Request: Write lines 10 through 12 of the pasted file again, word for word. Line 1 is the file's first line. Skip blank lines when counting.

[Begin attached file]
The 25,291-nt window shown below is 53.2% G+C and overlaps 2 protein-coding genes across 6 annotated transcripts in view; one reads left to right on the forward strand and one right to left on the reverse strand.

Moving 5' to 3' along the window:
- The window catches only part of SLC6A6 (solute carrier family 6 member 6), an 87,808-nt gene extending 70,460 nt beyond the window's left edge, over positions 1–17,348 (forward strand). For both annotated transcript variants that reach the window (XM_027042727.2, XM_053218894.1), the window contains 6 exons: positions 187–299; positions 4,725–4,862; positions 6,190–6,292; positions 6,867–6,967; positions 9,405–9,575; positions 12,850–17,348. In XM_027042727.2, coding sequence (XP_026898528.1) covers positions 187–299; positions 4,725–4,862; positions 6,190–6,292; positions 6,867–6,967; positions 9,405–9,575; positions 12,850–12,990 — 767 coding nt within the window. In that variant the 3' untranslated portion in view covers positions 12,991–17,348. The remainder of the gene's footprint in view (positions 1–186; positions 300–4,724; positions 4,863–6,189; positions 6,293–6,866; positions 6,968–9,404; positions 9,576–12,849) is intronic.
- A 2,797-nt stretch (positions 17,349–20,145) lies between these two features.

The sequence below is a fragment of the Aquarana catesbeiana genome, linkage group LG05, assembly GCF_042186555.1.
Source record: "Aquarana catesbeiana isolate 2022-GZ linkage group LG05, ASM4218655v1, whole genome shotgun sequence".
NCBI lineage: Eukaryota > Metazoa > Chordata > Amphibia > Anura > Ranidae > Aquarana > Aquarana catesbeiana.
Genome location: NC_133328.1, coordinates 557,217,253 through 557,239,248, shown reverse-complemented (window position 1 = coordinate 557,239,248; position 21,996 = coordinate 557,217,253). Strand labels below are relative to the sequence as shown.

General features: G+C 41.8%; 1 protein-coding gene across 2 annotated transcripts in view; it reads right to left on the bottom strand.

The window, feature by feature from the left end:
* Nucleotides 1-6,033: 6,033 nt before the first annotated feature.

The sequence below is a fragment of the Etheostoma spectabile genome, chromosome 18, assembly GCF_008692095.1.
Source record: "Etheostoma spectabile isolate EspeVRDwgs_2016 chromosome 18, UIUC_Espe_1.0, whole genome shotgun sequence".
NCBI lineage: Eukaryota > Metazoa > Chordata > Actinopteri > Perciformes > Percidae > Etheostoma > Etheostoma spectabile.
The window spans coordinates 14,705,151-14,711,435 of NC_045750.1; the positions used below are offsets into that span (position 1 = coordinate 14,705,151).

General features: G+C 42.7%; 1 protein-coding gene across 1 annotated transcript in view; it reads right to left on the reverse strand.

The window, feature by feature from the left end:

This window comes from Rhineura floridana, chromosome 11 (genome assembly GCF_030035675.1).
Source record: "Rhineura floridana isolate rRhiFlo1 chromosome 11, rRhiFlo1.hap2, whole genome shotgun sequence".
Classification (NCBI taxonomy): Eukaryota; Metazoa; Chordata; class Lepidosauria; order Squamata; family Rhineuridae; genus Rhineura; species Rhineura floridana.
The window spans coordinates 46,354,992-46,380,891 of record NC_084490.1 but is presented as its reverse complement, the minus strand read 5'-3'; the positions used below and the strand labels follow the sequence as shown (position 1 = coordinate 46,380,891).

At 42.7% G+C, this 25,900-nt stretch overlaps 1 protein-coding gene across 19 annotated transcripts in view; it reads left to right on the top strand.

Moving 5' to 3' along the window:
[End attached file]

The window, feature by feature from the left end:
* Nucleotides 1-6,033: 6,033 nt before the first annotated feature.

The sequence below is a fragment of the Etheostoma spectabile genome, chromosome 18, assembly GCF_008692095.1.